The seven must-see Aussie destinations for sports fans

There’s no-one Australians hold in higher esteem than their sporting heroes, and the country’s love of a contest on the field is legendary. From capital cities to country towns, here are seven of Australia’s must-see destinations for sports lovers. Tick off all seven and you can proudly call yourself one of Australia’s greatest sports fans! Book accommodation for your sporting odyssey at ChoiceHotels.com.

1. Canberra

Canberra has plenty to entice visitors, including several of the country’s pre-eminent galleries and museums. But it’s the Australian Institute of Sport (AIS) that will be at the top of the to-do list in the capital for sports fans. Located in Bruce, just a short drive from the city centre, the AIS offers a superb 90-minute guided tour of its facilities, which have trained many of Australia’s greatest sporting heroes. It’s a fascinating insight into what it actually takes to be the best of the best on the field. Tours include entrance to Sportex – which is packed with sporting memorabilia and a series of interactive exhibits.

Need a place to stay? Quality Hotel Dickson Canberra is perfectly located as a base for exploring everything the capital has to offer. The hotel is just 8 minutes’ drive from the Australian Institute of Sport.

destinations for sports lovers
Visit the Australian Institute of Sport in Canberra. Image – Alamy

2. Adelaide

Adelaide is one of Australia’s most passionate sporting cities. Adelaideans love their AFL football, cricket and soccer, and there are high profile sporting events held throughout the year – including the Tour Down Under (the opening event of the cycling UCI World Tour), the Women’s Australian Open golf tournament, the Adelaide 500 supercar race, and in 2020 – game 1 of the State of Origin rugby league series. The historic Adelaide Oval is a must-visit and guided tours are offered daily (excluding match days and public holidays). The Oval is also home to the Bradman Collection – a museum of memorabilia dedicated to the greatest batsman of all time. Those with a head for heights can do the Roof Climb and walk across the top of the Riverbank Stand for fabulous views of the city.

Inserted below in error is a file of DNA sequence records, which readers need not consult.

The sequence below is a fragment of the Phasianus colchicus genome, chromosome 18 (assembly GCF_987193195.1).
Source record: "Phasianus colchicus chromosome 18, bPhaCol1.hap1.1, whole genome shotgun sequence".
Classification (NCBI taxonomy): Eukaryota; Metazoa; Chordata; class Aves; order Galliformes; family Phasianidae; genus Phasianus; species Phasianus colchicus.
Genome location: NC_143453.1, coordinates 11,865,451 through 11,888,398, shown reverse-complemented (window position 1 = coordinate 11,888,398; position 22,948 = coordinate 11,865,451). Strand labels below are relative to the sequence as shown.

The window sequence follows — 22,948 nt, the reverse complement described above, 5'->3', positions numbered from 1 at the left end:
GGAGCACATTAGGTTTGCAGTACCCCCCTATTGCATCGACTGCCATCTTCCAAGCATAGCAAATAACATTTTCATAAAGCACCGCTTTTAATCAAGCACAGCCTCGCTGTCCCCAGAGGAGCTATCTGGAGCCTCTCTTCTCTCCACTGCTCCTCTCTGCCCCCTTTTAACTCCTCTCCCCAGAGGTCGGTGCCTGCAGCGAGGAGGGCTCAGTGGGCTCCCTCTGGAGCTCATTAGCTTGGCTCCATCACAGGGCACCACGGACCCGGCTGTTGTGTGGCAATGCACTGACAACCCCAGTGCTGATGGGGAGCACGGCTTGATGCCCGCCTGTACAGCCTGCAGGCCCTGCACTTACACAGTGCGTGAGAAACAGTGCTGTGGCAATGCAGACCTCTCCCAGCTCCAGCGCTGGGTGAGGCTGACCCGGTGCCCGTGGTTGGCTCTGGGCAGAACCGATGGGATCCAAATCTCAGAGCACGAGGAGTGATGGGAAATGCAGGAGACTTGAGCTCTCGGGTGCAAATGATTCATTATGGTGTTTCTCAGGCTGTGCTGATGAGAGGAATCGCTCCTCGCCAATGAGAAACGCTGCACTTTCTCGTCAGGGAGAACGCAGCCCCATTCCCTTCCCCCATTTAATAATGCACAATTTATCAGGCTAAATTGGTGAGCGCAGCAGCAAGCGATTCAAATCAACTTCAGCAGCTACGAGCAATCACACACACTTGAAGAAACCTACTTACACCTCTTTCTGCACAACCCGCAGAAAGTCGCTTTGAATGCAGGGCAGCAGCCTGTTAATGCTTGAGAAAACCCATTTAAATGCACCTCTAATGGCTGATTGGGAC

Need a place to stay? Browse Adelaide accommodation options

destinations for sports lovers
Adelaide Oval Roof Climb. Image – Che Chorley Photography

3. Melbourne

Melbourne needs no introduction as a sporting mecca. You name it, it’s played here, and there’s probably a museum dedicated to it as well. Sports fans could fill a week visiting the top venues,  most of which offer guided tours. If you only have time to tick off a couple of options, make them the mighty Melbourne Cricket Ground (MCG) and the Australian Sports Museum (formerly the National Sports Museum). The MCG runs behind-the-scenes tours several times a day – one of the best value tourist activities in the city. The museum, which is located at the MCG, will reopen in late February 2020 after a complete revamp. It’s multi-disciplined and houses the Sport Australia Hall of Fame, the Australian Cricket Hall of Fame, the Australian Football Hall of Fame and the Australian Racing Hall of Fame. Expect to spend the best part of a day here.